In the weeks leading up to the inauguration, Yahoo News visited towns and cities across the country, speaking to voters who had supported Donald Trump in the election. As the shape of his administration emerged, we asked voters if they were happy with their choice and optimistic about the future. Here is some of what we found:
ERIE, Pa. — Bill Rieger didn’t believe in politicians. But last summer, after hearing Donald Trump speak here, he began to reconsider his political indifference.
At 57, he had watched for decades as Erie, his formerly vibrant hometown, painfully faded and shrunk. In what was once a beating heart of the nation’s manufacturing industry on the banks of Lake Erie in western Pennsylvania, factories had been boarded up, one by one, taking with them tens of thousands of jobs. A downtown that had been packed with stores and offices when Rieger was a kid was now just a shell.
Rieger had a closer view of the downturn than most. More than 20 years ago, the Army veteran had taken over as owner of Dominick’s Eatery, a 50-year-old diner along 12th Street, the city’s main industrial corridor, where his parents had been taking him since he was a kid. Open around the clock, the place used to be packed with line workers coming on and off their shifts at the plants that lined the street, but as the jobs were lost, the customers vanished too. And those who were left couldn’t afford to eat out because their wages had been cut. “I’m struggling more than I’ve ever in 20 years to keep my business going,” he said.
Politicians had come and gone over the years in what had been considered a reliably Democratic stronghold, promising to help turn things around. But it never happened, and Rieger saw the unkept promises as proof that politicians were dishonest or didn’t really care. No one, he thought, seemed to be in it for Erie, for working people like him and his customers. The last time he cast a ballot for president was for Ross Perot in 1992, a Texas billionaire he believed could lead the country in a new direction because he wasn’t beholden to special interests. When Perot lost, Rieger said, “I never played with politics again.”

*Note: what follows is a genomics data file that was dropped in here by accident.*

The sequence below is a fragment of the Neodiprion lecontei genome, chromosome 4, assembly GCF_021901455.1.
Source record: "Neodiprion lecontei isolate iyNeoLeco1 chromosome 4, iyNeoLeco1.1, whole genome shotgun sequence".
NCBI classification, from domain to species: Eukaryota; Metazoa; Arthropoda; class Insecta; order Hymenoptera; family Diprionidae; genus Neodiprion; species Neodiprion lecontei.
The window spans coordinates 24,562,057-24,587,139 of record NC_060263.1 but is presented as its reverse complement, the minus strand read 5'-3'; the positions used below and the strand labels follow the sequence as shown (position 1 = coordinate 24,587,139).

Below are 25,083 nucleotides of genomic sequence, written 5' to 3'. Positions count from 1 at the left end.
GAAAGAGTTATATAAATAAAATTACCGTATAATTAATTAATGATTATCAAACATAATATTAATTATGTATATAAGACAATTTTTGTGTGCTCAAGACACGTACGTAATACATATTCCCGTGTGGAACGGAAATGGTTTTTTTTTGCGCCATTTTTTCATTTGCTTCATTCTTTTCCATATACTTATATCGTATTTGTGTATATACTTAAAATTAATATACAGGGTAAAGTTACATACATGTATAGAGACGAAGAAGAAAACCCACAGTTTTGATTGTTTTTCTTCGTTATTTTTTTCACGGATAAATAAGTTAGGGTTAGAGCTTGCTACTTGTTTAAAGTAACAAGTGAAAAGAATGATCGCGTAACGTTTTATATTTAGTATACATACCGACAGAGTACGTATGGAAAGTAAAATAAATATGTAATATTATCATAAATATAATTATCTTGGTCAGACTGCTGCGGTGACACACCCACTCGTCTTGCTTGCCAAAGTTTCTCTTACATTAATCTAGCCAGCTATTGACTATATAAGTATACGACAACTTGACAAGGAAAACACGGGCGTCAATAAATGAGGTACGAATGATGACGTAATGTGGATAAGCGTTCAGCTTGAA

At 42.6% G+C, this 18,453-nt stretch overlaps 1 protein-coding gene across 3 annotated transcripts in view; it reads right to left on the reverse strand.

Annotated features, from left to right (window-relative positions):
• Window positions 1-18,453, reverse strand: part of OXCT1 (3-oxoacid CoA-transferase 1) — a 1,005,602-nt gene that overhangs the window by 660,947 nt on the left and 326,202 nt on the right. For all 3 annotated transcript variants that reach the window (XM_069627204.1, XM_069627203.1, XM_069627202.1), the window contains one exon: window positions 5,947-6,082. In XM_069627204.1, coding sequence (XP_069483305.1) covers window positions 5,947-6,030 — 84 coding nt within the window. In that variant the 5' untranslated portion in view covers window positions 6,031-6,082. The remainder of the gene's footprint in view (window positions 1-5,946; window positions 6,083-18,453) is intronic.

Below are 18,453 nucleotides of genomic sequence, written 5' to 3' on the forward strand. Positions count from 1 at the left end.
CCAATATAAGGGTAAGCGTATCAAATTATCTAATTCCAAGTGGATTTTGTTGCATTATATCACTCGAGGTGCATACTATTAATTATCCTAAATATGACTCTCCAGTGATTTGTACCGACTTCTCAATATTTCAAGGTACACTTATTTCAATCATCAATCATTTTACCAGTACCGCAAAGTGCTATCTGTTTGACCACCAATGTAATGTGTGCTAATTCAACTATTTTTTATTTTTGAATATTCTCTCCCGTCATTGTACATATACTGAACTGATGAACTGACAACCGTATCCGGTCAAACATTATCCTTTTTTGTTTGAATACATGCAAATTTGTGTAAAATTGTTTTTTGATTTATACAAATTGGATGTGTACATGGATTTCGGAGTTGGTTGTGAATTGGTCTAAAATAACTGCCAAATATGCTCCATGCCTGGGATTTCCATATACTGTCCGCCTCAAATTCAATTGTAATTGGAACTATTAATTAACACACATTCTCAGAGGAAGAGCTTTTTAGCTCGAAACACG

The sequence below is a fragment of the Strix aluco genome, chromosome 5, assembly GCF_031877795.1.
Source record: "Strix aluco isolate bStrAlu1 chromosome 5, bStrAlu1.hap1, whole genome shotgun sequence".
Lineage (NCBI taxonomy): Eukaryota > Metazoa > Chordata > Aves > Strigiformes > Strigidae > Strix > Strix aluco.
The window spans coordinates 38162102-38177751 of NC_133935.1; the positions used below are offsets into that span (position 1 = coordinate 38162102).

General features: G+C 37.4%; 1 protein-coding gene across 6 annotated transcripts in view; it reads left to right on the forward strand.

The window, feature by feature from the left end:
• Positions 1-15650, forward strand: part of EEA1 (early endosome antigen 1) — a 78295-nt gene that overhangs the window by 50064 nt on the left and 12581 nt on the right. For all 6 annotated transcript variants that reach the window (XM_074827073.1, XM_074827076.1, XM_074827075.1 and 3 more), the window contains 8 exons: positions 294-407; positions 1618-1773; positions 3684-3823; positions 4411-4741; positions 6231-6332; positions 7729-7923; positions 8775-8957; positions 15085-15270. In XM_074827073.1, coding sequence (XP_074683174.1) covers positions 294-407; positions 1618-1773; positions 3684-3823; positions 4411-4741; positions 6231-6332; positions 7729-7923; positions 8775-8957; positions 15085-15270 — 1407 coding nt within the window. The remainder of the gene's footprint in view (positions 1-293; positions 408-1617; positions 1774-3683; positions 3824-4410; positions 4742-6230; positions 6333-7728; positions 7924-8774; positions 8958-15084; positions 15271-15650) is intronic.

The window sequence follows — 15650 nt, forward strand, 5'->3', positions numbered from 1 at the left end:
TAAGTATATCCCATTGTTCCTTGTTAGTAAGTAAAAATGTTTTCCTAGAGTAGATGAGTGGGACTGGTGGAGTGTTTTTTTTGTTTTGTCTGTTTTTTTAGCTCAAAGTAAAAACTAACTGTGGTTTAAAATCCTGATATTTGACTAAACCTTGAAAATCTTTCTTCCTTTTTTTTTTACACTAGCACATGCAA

But then came Trump. On a whim, Rieger went with a few friends last August to hear the New York billionaire speak at the arena a few blocks from his diner. He was attracted by Trump’s celebrity, but more important, he thought his message was just right for Erie. Once the third-largest city in Pennsylvania, the city’s population had just slipped below 100,000 people for the first time in nearly a century. Its unemployment rate had risen to nearly 7 percent — up from 5.3 percent the year before — though many believed the real rate was higher because many laid-off workers had given up on finding jobs.
Speaking to 10,000 people in a county that Barack Obama won by double digits in the last two elections, Trump promised again and again that he would be the person who could turn things around. He name-checked Erie’s largest employer, GE Transportation, operator of a century-old locomotive plant that, like other local manufacturers, had been hit hard by a downturn in the mining industry. From a payroll that once topped 20,000, the GE plant had just laid off 1,500 of its remaining 4,500 workers, and many in town feared more losses amid rumors that GE would move more production to a newer, nonunion factory in Texas.